Writing Meaningful Learning Outcomes
One of the most important steps in the assessment process is determining meaningful course learning outcomes (CLOs). Without appropriate CLOs, it is difficult, if not impossible, to collect relevant or equitable information about student learning that can be used for instructional and program improvement.
CLOs typically concern three broad types of student learning:
- Content knowledge or understanding (cognitive – what will students know?)
- Abilities, skills, or competencies (behavioral – what will students be able to do?)
- Values, dispositions, or attitudes (affective – how will students model discipline-specific professionalism?)
CLOs should be
- Consistent with the program goals and learning outcomes
- Comprehensive (i.e., collectively cover the main program goals)
- Focused on student learning (not teaching or some other aspect of the program)
- Clearly stated
- Realistic (can potentially be achieved by a significant portion of students)
- Actionable (can be used to produce data to assess program effectiveness)
When writing CLOs, it is easy to fall into the Goldilocks trap; we want to steer away from outcomes that are too broad to be measurable or too narrow to fit coherently into the program goals. Creating great CLOs can be challenging, but it gets easier with practice, and never be afraid to ask for examples from past iterations of the course.
General Education Learning Outcomes, or the Gen-Ed, are often abbreviated to the acronym GLOs. GLOs are the form the cross-disciplinary and broad-reaching liberal arts education that all UMPI majors (across programs) can depend on. For more information about the GLO rubrics or to read the full philosophy, please see the most current course catalog.
For help with reporting on student GLO performance, please see your college administrative specialist, or the most recent GLO reporting instructions.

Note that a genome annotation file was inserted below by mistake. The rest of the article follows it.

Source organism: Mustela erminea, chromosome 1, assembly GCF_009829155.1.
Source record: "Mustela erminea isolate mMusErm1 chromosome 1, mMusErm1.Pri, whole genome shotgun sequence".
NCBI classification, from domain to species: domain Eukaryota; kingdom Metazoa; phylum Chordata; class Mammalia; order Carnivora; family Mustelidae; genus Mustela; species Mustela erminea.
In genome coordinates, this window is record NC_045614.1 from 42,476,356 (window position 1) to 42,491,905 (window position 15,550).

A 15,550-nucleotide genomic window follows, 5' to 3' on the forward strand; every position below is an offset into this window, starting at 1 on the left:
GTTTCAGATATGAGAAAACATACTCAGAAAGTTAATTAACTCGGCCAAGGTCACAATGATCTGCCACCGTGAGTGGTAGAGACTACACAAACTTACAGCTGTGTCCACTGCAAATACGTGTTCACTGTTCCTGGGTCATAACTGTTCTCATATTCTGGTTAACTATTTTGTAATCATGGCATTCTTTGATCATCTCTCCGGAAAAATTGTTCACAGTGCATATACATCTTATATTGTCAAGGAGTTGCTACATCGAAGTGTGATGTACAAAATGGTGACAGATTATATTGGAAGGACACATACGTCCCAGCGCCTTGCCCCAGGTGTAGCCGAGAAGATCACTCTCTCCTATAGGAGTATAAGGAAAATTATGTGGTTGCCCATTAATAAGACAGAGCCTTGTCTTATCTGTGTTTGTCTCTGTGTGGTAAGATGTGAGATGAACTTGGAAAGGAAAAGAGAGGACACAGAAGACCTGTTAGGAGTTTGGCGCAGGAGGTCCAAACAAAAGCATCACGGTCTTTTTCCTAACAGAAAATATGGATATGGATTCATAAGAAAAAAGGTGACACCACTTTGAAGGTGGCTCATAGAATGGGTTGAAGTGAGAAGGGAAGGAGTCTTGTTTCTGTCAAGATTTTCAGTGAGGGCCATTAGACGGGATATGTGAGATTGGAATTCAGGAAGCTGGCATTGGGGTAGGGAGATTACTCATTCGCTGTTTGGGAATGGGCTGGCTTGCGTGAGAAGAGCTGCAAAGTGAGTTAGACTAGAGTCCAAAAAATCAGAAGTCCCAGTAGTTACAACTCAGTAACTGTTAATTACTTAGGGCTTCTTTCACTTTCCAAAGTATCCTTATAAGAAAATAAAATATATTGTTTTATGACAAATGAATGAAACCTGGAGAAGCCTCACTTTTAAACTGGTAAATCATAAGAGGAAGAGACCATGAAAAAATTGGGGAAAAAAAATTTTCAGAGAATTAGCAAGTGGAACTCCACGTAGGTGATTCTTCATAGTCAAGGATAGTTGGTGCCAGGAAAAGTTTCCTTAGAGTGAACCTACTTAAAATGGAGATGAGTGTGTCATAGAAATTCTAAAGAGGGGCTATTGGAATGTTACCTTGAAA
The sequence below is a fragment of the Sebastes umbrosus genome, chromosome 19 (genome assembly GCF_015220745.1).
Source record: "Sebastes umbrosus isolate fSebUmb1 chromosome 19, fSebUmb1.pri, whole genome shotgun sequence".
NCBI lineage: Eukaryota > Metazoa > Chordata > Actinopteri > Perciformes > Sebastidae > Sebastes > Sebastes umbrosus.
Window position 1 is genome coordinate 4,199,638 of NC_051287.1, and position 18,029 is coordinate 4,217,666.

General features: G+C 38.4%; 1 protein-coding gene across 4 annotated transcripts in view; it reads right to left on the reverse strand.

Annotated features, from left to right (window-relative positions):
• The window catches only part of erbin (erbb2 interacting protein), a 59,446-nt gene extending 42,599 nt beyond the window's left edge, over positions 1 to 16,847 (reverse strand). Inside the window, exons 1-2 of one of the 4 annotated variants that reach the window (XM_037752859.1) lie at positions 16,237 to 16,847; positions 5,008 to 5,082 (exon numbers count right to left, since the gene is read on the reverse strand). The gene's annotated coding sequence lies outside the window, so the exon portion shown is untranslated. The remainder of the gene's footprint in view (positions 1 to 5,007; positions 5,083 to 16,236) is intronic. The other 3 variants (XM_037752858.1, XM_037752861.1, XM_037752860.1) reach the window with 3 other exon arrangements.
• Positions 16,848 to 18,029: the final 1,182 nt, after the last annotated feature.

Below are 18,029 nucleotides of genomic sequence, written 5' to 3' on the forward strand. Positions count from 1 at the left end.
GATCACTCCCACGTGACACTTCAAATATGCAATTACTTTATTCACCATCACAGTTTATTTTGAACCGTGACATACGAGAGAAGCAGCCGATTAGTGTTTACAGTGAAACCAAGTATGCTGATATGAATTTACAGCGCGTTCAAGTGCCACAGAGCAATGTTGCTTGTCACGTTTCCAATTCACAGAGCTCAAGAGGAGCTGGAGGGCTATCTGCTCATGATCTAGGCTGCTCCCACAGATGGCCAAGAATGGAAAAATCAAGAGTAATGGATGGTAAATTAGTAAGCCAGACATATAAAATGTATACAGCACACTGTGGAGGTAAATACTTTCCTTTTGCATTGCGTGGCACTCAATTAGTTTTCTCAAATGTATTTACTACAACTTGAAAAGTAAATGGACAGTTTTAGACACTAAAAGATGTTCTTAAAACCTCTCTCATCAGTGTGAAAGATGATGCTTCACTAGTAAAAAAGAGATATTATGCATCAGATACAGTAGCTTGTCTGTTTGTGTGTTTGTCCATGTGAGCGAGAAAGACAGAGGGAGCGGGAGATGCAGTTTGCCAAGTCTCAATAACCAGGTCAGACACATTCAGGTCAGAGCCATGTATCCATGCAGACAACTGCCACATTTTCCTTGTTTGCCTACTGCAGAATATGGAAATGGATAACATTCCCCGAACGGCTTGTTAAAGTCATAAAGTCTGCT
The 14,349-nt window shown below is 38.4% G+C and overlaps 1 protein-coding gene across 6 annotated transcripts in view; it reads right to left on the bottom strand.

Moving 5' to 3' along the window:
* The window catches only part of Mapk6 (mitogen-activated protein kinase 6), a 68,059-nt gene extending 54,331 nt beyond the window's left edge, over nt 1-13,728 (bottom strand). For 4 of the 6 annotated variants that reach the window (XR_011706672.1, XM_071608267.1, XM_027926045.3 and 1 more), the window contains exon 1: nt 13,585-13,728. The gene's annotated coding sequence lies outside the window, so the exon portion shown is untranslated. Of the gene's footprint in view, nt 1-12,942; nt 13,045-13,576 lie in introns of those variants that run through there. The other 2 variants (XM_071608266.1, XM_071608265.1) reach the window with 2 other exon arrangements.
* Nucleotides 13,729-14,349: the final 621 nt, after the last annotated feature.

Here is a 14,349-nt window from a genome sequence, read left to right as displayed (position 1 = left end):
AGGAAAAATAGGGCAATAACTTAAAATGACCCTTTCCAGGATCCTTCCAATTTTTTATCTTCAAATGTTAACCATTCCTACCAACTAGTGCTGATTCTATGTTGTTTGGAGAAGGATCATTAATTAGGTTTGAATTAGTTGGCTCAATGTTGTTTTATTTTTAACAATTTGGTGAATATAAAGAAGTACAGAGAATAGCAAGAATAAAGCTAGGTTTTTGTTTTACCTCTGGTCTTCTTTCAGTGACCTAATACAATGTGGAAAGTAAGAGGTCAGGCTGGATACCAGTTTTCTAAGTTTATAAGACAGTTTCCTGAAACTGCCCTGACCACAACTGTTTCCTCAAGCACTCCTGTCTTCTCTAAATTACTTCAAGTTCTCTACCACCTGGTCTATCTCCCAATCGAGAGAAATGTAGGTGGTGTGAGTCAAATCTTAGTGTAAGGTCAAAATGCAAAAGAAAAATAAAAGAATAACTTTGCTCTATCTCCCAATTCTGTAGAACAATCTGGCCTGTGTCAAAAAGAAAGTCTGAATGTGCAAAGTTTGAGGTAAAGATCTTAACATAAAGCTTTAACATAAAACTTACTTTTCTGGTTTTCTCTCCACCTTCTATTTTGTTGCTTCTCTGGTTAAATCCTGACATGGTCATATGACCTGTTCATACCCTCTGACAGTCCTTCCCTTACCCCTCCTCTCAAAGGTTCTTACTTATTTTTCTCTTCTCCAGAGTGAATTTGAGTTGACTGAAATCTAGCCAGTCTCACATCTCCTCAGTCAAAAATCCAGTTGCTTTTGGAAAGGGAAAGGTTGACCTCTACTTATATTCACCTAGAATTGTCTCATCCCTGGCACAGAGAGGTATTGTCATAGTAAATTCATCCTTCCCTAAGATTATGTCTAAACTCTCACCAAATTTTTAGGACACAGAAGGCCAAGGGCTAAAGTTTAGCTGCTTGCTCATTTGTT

Program Learning Outcomes or PLOs are the holistic learning outcomes that are woven throughout each individual program (informed by program leadership, industry standards and workforce requirements as applicable) and ensure that the students in each program are adequately prepared to succeed in their discipline. You can ask your program coordinator if your course has any PLOs associated with it, as well as what level of performance (ie: at the level of your course, is the goal to introduce, reinforce, demonstrate mastery or capstone assessment level).
Course learning outcomes or CLOs are the learning outcomes that are course specific for each individual course. They need to be able to actively identify what students will know and/or be able to do by the time they finish your course. Your course may already have CLOs that the program wants you to use, or you may have to write your own. To determine if your course already has specific CLOs, contact your program coordinator, and if you have do have to write your outcomes, your IDs can help you brainstorm measureable language.
Step 1: Determine existing outcomes
Ask your program coordinator: “Does my course have GLOs or PLOs associated with it”, and “Does it have existing CLOs”
Step 2: Consider the end game
What, specifically do student who have taken this class need to know, and be able to do by the end of the class
Step 3: Make it Measurable
Assess your outcome language, is it measurable? How will you know students have met the outcome? How will students know they have met the outcome?
Digging a bit deeper
When we talk about Outcomes being measurable and actionable, what does that actually mean? When we design outcomes, we need to be purposeful in the action verbs that we use, to ensure that what we are requiring is an accurate representation of necessary skills–and also appropriate to the academic level that our learners are at right now.
Using Bloom’s Taxonomy
You can use Bloom’s taxonomy to start thinking about the appropriate complexity-level of your outcomes. If you would like to read more about the application of Bloom’s taxonomy on learning outcomes, Tophat has a great, highly accessible article. If you would prefer to go straight to a list of action verbs for each level, click on the Bloom’s pyramid image below.
Goals, Objectives and Outcomes, oh my!
At UMPI, faculty work hard to work through the process of creating transparent, measurable outcomes that clearly let the students know what is expected of them.
You may have seen the terms outcomes, goals and objectives used interchangeably–but at UMPI the terms are used very specifically. Check out this brief intro:
Writing meaningful learning outcomes walk-through
This short video, though walking through their student learning outcomes (using in the same capacity to our course learning outcomes) gives a really great overview of the outcome drafting/revising process–follow along with this useful tool: